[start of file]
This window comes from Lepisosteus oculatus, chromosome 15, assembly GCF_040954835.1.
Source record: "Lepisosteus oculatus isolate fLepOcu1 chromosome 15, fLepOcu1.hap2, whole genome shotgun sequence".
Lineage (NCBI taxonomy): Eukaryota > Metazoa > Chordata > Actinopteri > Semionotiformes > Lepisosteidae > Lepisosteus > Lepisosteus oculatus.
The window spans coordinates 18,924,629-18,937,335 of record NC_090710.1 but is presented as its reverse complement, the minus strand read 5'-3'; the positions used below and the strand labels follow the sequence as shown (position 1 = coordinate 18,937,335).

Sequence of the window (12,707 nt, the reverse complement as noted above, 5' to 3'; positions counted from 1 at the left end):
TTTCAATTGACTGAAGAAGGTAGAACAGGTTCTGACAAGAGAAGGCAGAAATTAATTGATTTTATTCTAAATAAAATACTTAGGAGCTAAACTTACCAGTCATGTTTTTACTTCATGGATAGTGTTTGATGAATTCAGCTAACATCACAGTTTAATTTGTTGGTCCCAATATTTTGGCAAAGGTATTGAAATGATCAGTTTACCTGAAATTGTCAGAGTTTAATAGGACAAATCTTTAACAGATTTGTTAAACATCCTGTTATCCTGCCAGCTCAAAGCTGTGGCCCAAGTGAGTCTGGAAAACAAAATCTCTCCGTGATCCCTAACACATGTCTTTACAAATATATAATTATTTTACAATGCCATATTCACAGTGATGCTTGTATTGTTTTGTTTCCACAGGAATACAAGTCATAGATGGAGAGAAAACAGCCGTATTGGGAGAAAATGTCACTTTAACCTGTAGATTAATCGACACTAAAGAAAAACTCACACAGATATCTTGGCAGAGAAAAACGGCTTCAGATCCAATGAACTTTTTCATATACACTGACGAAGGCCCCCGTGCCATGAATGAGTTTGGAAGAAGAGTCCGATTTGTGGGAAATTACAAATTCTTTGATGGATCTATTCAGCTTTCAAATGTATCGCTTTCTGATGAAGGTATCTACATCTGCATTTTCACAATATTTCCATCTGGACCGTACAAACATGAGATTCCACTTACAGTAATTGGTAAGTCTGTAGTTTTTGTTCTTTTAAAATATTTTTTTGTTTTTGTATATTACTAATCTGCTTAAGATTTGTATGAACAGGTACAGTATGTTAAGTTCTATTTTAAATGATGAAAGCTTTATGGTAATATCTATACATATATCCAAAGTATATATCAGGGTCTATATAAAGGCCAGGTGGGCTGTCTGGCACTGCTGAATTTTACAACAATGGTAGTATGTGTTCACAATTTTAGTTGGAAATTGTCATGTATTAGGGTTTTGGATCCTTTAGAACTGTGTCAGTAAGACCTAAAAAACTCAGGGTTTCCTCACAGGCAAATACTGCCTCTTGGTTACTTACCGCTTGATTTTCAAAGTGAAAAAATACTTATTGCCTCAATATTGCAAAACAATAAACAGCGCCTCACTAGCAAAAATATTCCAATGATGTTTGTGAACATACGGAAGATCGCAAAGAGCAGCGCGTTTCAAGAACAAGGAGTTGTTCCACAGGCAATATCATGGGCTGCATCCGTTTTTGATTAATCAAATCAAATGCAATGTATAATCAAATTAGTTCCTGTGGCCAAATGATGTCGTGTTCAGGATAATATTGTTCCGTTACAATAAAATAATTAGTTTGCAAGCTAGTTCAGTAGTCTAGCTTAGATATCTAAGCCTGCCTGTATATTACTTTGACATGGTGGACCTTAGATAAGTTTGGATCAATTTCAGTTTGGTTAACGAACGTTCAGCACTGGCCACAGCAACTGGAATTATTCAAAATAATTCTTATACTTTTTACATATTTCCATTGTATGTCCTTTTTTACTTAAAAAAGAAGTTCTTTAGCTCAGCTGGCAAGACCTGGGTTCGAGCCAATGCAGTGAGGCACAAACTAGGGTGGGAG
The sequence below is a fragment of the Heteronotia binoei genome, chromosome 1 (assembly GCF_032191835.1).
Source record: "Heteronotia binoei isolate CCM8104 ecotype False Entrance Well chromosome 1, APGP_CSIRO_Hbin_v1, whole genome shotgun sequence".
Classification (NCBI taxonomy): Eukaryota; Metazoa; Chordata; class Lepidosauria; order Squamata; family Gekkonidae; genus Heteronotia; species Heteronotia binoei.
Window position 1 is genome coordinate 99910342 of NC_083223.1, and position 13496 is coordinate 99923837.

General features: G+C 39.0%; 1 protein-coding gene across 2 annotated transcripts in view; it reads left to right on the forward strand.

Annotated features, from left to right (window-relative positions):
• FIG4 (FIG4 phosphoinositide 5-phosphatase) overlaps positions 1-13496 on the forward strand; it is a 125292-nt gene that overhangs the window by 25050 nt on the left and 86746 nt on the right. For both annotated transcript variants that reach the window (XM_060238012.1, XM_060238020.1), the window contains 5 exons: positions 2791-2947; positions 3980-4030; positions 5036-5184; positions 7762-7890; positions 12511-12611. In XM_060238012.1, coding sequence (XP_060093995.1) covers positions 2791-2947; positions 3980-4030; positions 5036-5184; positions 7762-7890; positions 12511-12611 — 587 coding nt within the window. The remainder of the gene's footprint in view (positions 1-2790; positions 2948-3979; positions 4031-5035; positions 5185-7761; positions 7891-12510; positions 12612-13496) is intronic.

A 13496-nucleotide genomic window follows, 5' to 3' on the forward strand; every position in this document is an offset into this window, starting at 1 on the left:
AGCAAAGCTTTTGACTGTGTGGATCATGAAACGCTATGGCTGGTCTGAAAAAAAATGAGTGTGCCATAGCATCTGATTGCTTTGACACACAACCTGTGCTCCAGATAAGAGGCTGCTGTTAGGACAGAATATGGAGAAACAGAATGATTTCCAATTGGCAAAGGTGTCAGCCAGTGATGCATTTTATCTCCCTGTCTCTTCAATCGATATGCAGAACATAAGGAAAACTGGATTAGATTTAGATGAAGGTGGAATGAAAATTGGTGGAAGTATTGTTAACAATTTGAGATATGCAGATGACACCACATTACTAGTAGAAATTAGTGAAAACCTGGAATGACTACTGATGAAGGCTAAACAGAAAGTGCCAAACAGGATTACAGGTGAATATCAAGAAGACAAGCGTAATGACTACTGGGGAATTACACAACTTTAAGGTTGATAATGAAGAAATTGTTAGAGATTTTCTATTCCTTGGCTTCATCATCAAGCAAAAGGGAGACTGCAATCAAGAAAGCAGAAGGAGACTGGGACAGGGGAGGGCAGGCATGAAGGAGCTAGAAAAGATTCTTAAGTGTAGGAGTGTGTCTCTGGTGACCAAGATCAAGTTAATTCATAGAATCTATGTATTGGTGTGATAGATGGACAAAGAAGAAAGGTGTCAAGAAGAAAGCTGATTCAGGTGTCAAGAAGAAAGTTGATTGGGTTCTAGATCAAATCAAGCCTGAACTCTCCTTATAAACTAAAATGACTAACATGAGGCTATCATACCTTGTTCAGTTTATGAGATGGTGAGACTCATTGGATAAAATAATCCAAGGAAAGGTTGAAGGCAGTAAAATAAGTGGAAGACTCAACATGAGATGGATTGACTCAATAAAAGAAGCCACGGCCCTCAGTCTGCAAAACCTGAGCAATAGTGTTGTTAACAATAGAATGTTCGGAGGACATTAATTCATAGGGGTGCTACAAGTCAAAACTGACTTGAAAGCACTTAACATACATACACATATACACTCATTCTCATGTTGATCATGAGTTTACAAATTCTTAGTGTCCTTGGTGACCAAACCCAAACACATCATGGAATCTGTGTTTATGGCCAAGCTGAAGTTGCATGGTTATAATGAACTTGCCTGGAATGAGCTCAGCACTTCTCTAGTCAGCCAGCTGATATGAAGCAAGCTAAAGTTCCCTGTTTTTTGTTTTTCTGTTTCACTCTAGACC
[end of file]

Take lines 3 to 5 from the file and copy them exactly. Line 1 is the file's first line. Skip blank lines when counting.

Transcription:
Lineage (NCBI taxonomy): Eukaryota > Metazoa > Chordata > Actinopteri > Semionotiformes > Lepisosteidae > Lepisosteus > Lepisosteus oculatus.
The window spans coordinates 18,924,629-18,937,335 of record NC_090710.1 but is presented as its reverse complement, the minus strand read 5'-3'; the positions used below and the strand labels follow the sequence as shown (position 1 = coordinate 18,937,335).

Sequence of the window (12,707 nt, the reverse complement as noted above, 5' to 3'; positions counted from 1 at the left end):